by Gary Gardner
Media coverage of the loss of the Titan submersible last week turned the world’s attention to the oceans—that vast, mysterious realm that sits below the surface of our landlocked consciousness. Two factoids in the coverage caught my attention.
The first, emerging from chatter about the extent of the search effort, is that international law requires vessels to respond to an at-sea distress call if they are able to, an obligation dating back more than a century to around the sinking of the Titanic. The second, also related to the Titanic, is that it was the first ship ever to send out an SOS, a new distress code at the time. These tidbits from the margins of media coverage point to a legal, ethical, and technological regime in place for more than a century that makes the seas safer for seafarers and voyagers.
Which sparks a thought: Imagine that regime extending from protection of ships on the ocean surface to the rich marine domain below. What if lawmakers had decided to protect the seas themselves, to maintain fish populations and prohibit the pollution that throws ocean ecology out of whack? The seven seas would surely be in better shape than they are today. In the absence of broad protections, the situation of the world’s oceans is serious: Many marine fisheries are collapsing, carbon pollution acidifies seawater, farm runoff creates marine “dead zones,” and a combination of practices is killing coral reefs. If these afflictions were the dots and dashes of Morse code, they would surely spell out “SOS.”
Protective rules for the oceans would also protect the world’s people and their wellbeing, given the many contributions oceans make to economies worldwide, even for landlocked nations. Consider that oceans:
- provide food to about a billion people who rely on fish, most of it marine-based, as their main source of animal proteins
- support economic activity, to the tune of trillions of dollars, through tourism, shipping, oil production, and fishing
- regulate the world’s climate, by circulating water and moderating temperatures, and
- protect biodiversity, including coral reefs, which are among the most species-rich ecosystems on the planet.
A proper response to the oceans’ SOS requires addressing the common driver of its diverse problems: the ongoing commitment, by governments, industry, and society at large, to ongoing growth. The pressures on the world’s oceans come from a growing global population, high levels of consumption in wealthy countries, and the need for more equitable economic opportunity in the poorest countries. Adherents to neoclassical economic theory believe that oceans and indeed all resources can be conserved and/or substituted for without curbing growth. But the case of oceans demonstrates both the allure and ultimate weakness of their case.
Ocean Demand is Surging
Pressure on oceans starts with the demand for marine goods and services that comes with a growing population and its expanding appetite for fish and other ocean products. Global population increased from 2.6 billion to 8 billion between 1950 and 2023, a large share of this coming in nations with high levels of fish consumption. Meanwhile, fish consumption per person also increased, from fewer than three kilos per year in the 1950s to nearly 20 kilos in 2015. The result: Between 1950 and 2020, global fish harvest increased twelve-fold, from 15 million tons to nearly 180 million tons.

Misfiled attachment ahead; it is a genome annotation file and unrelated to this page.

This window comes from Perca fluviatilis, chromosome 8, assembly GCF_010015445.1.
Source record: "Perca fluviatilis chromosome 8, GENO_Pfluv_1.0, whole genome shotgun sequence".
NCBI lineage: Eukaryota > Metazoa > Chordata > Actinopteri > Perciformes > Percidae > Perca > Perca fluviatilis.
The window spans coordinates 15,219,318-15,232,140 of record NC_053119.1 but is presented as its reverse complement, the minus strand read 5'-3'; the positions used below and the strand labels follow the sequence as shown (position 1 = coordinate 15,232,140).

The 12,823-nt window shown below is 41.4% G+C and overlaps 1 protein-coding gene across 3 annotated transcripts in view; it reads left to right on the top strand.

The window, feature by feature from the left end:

However, the figure also reveals that fish catch (capture) has been essentially stagnant since the mid-1990s as fishers were unable to coax more from the oceans. The gap between surging consumption and stagnant production was filled using aquaculture, or fish farming. In fact, while aquaculture was a niche industry prior to the 1980s, providing only a marginal supplement to global fish catch, aquaculture now supplies more fish than wild catch does. This is a textbook case of substitution—a solution, neoclassical economists have long argued, to resource scarcity and a reason why economic growth is not a problem. Disappearing resources can be substituted for, as the swapping in of aquaculture seems to confirm.
But analysis of the substitution argument must consider the costs of aquaculture, not just its achievements. Farmed fish must be fed, and that feed has its own resource requirements. For most fish species, 1.5 to two kilos of feed are needed for each kilo of weight added to a farmed fish. That feed comes from other fish that are made into fishmeal, or from plant-based material grown on land. Moreover, raising fish in close quarters can spread disease and breed parasites, another set of concerns with resource costs.
In sum, aquaculture replaces what had been a self-provisioned good, wild fish, with a product that must be fed, raised, and cared for. All of this entails resource costs that must be factored into the resource balance sheet for aquaculture.
Ever More Clever Tools
Another argument neoclassical economists offer for continued growth is their faith that increasing efficiency will reduce the pressure of growing demand for resources. Once again, fish catch provides a useful case for questioning this argument.
Since 1950, fishing has become an industrialized endeavor with technologies that have enabled intensive fishing practices—including drift nets, longlines, GPS, sonar, and onboard refrigeration. The most sophisticated fishing vessels are now capable of staying months at sea and capturing dozens of tons of fish, which can be processed, packaged, and frozen on board, then quickly sold once in port. From the perspective of a ship’s productivity, this is a highly efficient operation. Again, the neoclassical argument scores points in its opening round.
But by other measures fishing today is less efficient than before the advent of super trawlers. In this era of increasingly depleted fisheries, today’s global fleet catches only 20 percent as much fish per unit of effort as it did in the 1950s (measured, for example, by catch per days at sea). More effort to catch the same tonnage of fish strongly suggests a depleted stock and should be a troubling metric for any observer, including neoclassical economists, no matter how efficient operations at the ship level appear to be. Another indicator of fishing inefficiency is bycatch, fish that are unintentionally caught up in the fishing process. Some 10 million tons of bycatch are swept up each year.